Faith: On glaring billboard comparing

Faith: On glaring billboard comparing

As I drove home from work the other night, I caught sight of a young nurse crossing the road in her uniform. When she crossed the road, looking frazzled and tired after a day's work, she would have seen a CoverGirl billboard featuring Ricki-Lee. 

Had she taken in Ricki-Lee's shiny, perfect visage, it's a probability that the nurse would have felt every inch as dishevelled as she looked, and worse. Rather than the satisfaction of putting a hard day's work behind her, and the sweet expectation of arriving home to abandon her shoes and put on her slippers, she would have felt her lack.

Lately I have been thinking that the whole notion of billboards is quite cruel. They accost you from every which way, presenting us with messages and images that only add to our mental baggage on any given day. Should you be in a state of anguish, or tiredness, or vulnerable in some other way, that can really lead you astray. You are easy prey.

There you are, singing along to a favourite tune on the radio, taking in the sunset, and, bam!, a giant billboard for penile englargement, or divorce lawyers, or IVF or Bonds underwear. This can start your mind on the most absurd tracks of thought. I have no children! What if I get divorced? I feel fat and unattractive!

It's not very nice, is it?

I have no objection to people who are attractive, nor to letting people know about services and products that may be helpful to them. But I prefer the idea of seeking them out in my own private time, via the directory, as apposed to the indiscriminate positioning of the billboards that take up prime position by the roadside and tell us how we should or could be.

When we get distracted by images and messages that have no rightful place in our personal worlds, we are at risk of wandering off the perfectly good life path set before us. Like Peter making his way across the water to Jesus, it was only a brief sideways glance that caught him off guard and saw him start to sink.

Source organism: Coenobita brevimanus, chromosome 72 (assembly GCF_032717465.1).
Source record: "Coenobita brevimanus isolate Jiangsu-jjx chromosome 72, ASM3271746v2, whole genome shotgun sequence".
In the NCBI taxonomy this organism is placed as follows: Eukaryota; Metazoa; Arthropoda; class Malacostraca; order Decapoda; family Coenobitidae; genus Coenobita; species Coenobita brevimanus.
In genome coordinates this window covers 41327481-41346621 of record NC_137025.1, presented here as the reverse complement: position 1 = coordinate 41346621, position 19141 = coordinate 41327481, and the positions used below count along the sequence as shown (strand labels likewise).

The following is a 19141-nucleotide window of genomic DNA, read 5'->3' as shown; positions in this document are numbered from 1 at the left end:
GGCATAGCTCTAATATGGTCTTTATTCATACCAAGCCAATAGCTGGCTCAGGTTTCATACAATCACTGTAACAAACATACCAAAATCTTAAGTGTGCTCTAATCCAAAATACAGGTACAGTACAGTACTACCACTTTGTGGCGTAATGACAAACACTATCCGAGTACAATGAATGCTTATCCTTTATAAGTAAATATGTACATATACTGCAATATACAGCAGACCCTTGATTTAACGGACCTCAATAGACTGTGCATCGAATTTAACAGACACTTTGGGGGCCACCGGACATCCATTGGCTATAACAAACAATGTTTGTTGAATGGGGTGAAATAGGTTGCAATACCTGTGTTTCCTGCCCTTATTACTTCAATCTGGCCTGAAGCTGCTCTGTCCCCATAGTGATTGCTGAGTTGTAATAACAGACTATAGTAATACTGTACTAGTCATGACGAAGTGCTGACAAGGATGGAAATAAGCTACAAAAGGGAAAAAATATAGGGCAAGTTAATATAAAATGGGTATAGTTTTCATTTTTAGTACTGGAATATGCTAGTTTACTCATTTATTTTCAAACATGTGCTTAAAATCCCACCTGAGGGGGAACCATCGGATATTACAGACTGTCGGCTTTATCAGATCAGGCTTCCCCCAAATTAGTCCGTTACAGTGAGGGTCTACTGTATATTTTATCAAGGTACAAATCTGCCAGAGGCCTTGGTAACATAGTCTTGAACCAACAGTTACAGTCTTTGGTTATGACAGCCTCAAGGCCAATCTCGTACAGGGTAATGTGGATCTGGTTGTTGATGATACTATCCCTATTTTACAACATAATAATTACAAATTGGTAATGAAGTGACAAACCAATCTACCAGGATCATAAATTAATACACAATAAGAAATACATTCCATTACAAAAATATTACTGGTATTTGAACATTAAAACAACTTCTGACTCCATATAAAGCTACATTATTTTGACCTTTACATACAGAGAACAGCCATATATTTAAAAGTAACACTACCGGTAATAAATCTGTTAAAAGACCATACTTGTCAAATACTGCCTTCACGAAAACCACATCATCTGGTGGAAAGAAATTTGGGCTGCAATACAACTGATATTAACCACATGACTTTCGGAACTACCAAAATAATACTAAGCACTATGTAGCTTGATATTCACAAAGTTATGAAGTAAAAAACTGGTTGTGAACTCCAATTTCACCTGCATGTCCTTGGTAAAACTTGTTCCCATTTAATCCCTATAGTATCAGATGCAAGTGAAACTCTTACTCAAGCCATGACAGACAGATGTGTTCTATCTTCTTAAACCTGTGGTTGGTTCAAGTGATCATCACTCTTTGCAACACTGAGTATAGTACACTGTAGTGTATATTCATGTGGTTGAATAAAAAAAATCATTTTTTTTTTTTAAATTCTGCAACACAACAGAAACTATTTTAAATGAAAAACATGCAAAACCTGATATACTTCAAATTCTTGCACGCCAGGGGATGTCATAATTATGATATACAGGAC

Now, there is nothing wrong with Ricki-Lee. She seems like a great girl. But looking at that billboard, we get only one impression of her – thin, tanned, perfect – and that impression lingers. What of the girl behind the CoverGirl? The real girl? The daughter, the friend, the singer; the hopes, the sorrows. The one-dimensional image betrays her, and so too it does us.

There are lots of great girls in my life, including young nurses, who are full of life in all its complexity, varied challenges and expectations. When I am with them, I appreciate their "wholeness". When we glance at the billboards, a little bit of "us" dies inside, because we think momentarily of what it might be like to live that other person's life, to have that thing, to press the escape button on our own lives.

It's mind clutter we could better do without.

On a separate night, headed in a different direction, I passed a blank billboard and it gave me glee – with a blank canvass all we need do or be is exactly who we were created to be.

But when they measure themselves by one another, and compare themselves with one another, they are without understanding. - 2 Corinthians 10:12

Girl With a Satchel